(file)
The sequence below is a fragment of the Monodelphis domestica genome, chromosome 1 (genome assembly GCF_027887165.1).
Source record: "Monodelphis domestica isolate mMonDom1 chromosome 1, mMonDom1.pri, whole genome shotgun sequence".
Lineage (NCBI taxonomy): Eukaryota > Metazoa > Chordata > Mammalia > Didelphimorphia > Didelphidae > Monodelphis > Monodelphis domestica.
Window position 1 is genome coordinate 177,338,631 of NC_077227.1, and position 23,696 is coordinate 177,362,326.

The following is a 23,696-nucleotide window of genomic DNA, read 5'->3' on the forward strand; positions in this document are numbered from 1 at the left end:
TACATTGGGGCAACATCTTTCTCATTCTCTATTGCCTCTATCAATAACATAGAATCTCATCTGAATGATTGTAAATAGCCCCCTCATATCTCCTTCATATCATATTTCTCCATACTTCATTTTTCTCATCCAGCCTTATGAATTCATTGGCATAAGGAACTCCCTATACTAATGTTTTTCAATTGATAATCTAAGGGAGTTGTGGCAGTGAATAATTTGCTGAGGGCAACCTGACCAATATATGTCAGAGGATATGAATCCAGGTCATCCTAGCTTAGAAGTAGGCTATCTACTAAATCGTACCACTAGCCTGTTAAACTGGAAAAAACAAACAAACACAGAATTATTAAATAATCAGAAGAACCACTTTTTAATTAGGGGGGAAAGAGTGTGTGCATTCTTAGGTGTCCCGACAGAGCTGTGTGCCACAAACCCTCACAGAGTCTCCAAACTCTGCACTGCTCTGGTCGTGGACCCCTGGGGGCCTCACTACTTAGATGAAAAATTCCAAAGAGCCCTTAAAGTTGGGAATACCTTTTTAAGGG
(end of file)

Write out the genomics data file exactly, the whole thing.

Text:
The sequence below is a fragment of the Monodelphis domestica genome, chromosome 1 (genome assembly GCF_027887165.1).
Source record: "Monodelphis domestica isolate mMonDom1 chromosome 1, mMonDom1.pri, whole genome shotgun sequence".
Lineage (NCBI taxonomy): Eukaryota > Metazoa > Chordata > Mammalia > Didelphimorphia > Didelphidae > Monodelphis > Monodelphis domestica.
Window position 1 is genome coordinate 177,338,631 of NC_077227.1, and position 23,696 is coordinate 177,362,326.

The following is a 23,696-nucleotide window of genomic DNA, read 5'->3' on the forward strand; positions in this document are numbered from 1 at the left end:
TACATTGGGGCAACATCTTTCTCATTCTCTATTGCCTCTATCAATAACATAGAATCTCATCTGAATGATTGTAAATAGCCCCCTCATATCTCCTTCATATCATATTTCTCCATACTTCATTTTTCTCATCCAGCCTTATGAATTCATTGGCATAAGGAACTCCCTATACTAATGTTTTTCAATTGATAATCTAAGGGAGTTGTGGCAGTGAATAATTTGCTGAGGGCAACCTGACCAATATATGTCAGAGGATATGAATCCAGGTCATCCTAGCTTAGAAGTAGGCTATCTACTAAATCGTACCACTAGCCTGTTAAACTGGAAAAAACAAACAAACACAGAATTATTAAATAATCAGAAGAACCACTTTTTAATTAGGGGGGAAAGAGTGTGTGCATTCTTAGGTGTCCCGACAGAGCTGTGTGCCACAAACCCTCACAGAGTCTCCAAACTCTGCACTGCTCTGGTCGTGGACCCCTGGGGGCCTCACTACTTAGATGAAAAATTCCAAAGAGCCCTTAAAGTTGGGAATACCTTTTTAAGGG